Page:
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Topics: Museum, Natural History Museum, British Museum Pages: 18 (5971 words) Published: June 22, 2013
Chapter One
I. Background
1. Historical Development of a museum
The word Museum derived from the Greek term “Museion” which means a place of inspiration and learning dedicated to the “Muses” nine Mythological Goddesses which ruled over the arts and sciences.1 According to the international council of Museums definition a Museum is “a non-profit making, permanent institution in the service of society and of it’s development and open to the public which acquires, conserves, researches, communicate and exhibits, for purposes of study, education and enjoyment material evidence of people and their environments.2 Another definitions with regard to museum is given by the Museums association (United Kingdom) accordingly, it is “an institution which collects, documents, preserves, exhibits and interprets material evidence and associated information for the public benefit.3 And the Encyclopedia Britannia also define Museum as follows: . . . three things in particulary characterized museums:

(1) They had collections of objects
(2) The specimens are displayed for the institution and enjoyment of at least a limited public and (3) They bore the name we still we of these characteristics, Collection is certainly the oldest.4 In fact, Museums seem to be as old as the human race. In the medieval period the word ‘Museum’ was survived. It was mostly wed to describe the collection of Lorezo De Medici in Florence. By the 17th century the term was generally used in Europe to describe collection of classified. In 1675 the collection of Elias Ashmole was transferred to the University of oxford. A special building was constructed to receive this collection; become the Ashmolean Museum and was opened to the public in 1683. This may be regarded as the first public museum.5 By 18thc Museum was commonly identified as an institution established to perceive and display a collection of antiquaries allowed by and opened to the public. The increasing world exploration through trade and rapid industrialization brought enlightenment and guest for knowledge in Europe and is evident in the opening of two of Europe’s out standing Museums the British Museum of Museum spread to other past of the world.6 During the 19th and early 20thc the term denoted a building that housed cultural material to which the public had access. Though the Museum as it is known in the 20thc is of relatively modern conception but it is name was used for a different kind of institution. In ancient classical times, the word Museum was defined by Guliver Butte in his Lexicon-Tracco-Latiman (1554) as a place dedicated to the Muses (nine goddesses of the art and sciences in Greece and Roman Mythology) and to study, here one engages one self in noble discipline. Thus the Museum at Alexandria, Egypt was created at the beginning of 3rdCBC. In the piton era and later destroyed, was not a Museum in the Modern sense but an institution of research, library and an academy.7 In Africa Museums are subject of along history; they are relatively new phenomena. In Africa Museum, were founded early in the 20thC. the first modern Museum was opened in CapeTown, South Africa. Followed by the Cairo Museum, Egypt in 1851, the Bulawayo Museum, Zimbabwe in 1901 and in 1909 by the national Museum of Kenya.8 The development of Museums in Africa was linked with the interest and motives of colonial masters. African cultures were not reflected in there newly founded cultural institutions and considered as representing a large and un classified cultura. So objects displayed at the Museums were representations of culture through the eyes and interpretation of colonials. It was only in the 1950’s that museums began to be considered as institutions that preserved to the masses the achievements of the past inspiration for the future as a result of the growing political consciousness among the Africans.9 The development of Museums in Ethiopia is differ from the institutions in other African...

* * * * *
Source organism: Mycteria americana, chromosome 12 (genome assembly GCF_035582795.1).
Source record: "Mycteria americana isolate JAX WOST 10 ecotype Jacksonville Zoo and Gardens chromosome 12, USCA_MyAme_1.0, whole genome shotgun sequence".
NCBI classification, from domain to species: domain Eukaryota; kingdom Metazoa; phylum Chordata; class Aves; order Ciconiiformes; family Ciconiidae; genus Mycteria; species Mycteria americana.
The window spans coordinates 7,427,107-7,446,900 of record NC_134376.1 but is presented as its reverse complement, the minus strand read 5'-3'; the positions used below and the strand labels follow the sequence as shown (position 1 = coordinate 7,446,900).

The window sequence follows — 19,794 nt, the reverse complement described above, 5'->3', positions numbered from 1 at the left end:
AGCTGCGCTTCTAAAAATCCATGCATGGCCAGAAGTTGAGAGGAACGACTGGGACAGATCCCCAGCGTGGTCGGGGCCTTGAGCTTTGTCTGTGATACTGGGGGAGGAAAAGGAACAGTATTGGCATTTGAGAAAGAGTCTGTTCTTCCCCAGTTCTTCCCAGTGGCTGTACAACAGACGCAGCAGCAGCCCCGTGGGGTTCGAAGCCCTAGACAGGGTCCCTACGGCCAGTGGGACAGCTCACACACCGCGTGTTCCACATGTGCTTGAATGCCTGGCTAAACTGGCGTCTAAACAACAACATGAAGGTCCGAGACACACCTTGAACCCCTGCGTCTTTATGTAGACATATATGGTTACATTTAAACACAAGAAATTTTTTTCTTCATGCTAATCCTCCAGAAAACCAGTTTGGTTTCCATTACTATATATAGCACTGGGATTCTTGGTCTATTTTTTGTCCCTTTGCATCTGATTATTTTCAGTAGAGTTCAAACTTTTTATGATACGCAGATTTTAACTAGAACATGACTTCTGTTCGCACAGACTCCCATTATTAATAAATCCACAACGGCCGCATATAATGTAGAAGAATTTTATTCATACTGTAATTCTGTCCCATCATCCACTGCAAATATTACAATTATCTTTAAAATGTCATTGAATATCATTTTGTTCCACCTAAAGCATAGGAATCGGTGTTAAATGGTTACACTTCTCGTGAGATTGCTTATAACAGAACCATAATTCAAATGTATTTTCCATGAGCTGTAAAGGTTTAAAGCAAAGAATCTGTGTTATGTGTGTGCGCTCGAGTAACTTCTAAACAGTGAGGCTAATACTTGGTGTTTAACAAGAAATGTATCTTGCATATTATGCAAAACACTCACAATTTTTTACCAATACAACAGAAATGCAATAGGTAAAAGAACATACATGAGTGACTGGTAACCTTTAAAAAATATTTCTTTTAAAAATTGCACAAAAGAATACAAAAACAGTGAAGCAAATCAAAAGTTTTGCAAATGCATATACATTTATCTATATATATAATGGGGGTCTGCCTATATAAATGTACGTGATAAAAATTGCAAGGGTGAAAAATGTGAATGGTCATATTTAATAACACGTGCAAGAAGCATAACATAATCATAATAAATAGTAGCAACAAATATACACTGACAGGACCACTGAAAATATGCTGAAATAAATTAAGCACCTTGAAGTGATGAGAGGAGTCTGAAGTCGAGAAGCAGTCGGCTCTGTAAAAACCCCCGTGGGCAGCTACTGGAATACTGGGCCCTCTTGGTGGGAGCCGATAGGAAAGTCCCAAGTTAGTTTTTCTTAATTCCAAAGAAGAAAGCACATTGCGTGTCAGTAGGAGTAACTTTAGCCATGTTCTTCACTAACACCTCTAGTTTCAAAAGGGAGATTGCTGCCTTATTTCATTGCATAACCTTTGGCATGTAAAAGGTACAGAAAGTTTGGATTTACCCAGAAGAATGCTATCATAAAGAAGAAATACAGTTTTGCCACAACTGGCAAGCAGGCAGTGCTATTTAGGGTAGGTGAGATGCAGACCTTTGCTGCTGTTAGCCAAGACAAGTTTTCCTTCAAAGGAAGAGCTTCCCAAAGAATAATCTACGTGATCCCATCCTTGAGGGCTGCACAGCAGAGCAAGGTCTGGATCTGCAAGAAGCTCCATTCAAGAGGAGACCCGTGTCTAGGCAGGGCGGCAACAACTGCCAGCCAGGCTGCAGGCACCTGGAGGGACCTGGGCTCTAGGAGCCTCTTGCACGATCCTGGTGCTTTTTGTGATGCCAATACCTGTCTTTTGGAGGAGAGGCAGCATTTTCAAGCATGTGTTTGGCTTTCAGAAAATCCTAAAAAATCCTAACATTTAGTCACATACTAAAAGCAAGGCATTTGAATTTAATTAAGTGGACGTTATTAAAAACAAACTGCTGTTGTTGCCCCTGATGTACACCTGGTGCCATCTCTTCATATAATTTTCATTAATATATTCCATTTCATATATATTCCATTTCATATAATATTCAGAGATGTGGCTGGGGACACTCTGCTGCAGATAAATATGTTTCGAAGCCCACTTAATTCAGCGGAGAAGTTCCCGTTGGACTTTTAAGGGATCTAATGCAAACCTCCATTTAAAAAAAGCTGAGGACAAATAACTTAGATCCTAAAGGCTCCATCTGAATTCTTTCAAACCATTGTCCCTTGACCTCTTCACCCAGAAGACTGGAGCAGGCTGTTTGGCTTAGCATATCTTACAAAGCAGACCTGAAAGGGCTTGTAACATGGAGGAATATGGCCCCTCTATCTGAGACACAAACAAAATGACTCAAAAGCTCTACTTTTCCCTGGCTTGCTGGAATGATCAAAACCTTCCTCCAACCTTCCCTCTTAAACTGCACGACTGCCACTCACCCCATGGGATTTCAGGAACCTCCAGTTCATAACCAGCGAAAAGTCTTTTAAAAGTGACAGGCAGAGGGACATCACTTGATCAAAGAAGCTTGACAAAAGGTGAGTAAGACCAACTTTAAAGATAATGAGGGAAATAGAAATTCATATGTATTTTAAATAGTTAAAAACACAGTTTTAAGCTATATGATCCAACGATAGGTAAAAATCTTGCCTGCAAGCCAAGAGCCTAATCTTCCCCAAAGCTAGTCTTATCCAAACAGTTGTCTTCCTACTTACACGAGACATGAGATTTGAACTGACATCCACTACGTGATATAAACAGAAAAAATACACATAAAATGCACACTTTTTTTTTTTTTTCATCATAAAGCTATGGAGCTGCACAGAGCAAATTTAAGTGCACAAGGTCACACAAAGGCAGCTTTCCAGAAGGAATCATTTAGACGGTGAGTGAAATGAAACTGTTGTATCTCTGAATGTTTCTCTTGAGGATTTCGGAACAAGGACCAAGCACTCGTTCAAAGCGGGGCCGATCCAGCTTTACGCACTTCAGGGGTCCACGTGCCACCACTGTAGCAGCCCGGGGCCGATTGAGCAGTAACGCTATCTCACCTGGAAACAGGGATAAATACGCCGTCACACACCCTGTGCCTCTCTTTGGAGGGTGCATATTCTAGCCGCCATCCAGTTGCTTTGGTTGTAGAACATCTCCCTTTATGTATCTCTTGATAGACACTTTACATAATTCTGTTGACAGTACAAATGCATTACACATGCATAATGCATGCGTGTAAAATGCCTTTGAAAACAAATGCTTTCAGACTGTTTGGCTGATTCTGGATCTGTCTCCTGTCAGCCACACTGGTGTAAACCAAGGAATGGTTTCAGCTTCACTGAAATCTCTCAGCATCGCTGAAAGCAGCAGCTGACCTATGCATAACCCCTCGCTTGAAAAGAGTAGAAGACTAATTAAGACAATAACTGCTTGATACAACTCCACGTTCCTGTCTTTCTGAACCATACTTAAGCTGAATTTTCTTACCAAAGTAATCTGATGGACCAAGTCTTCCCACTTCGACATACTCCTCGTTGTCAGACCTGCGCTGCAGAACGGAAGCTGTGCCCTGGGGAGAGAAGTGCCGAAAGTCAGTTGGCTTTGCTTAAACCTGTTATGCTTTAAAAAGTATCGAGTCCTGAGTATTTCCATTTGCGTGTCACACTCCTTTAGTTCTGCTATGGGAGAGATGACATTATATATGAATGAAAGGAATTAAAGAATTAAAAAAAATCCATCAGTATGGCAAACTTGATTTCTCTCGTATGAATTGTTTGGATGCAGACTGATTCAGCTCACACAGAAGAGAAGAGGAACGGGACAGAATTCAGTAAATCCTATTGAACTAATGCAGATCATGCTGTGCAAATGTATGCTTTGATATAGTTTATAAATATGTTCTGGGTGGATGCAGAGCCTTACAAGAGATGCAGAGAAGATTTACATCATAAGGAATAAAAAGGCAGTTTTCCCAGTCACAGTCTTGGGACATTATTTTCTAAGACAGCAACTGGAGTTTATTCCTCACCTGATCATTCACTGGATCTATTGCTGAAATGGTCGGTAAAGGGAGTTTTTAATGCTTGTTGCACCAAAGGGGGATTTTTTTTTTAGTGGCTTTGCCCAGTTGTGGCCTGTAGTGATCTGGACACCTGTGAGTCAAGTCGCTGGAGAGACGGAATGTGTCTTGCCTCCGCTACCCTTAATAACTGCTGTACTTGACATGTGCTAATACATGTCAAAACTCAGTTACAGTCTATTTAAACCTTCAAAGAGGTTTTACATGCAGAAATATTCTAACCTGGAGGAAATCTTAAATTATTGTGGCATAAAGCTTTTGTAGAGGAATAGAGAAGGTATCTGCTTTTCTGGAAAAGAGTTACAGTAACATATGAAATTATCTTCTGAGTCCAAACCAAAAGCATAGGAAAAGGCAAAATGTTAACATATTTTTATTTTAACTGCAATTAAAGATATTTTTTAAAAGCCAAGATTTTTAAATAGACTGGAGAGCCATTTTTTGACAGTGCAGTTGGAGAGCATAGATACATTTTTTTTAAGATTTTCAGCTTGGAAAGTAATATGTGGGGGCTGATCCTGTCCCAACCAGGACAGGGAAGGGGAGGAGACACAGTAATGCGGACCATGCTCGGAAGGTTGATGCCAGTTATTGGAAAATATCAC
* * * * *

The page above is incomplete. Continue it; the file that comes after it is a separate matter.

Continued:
Bibliography: Timothy Ambrose and Crispin Pain, Museum Basics, (London, Routledge press Ltd. 2006)
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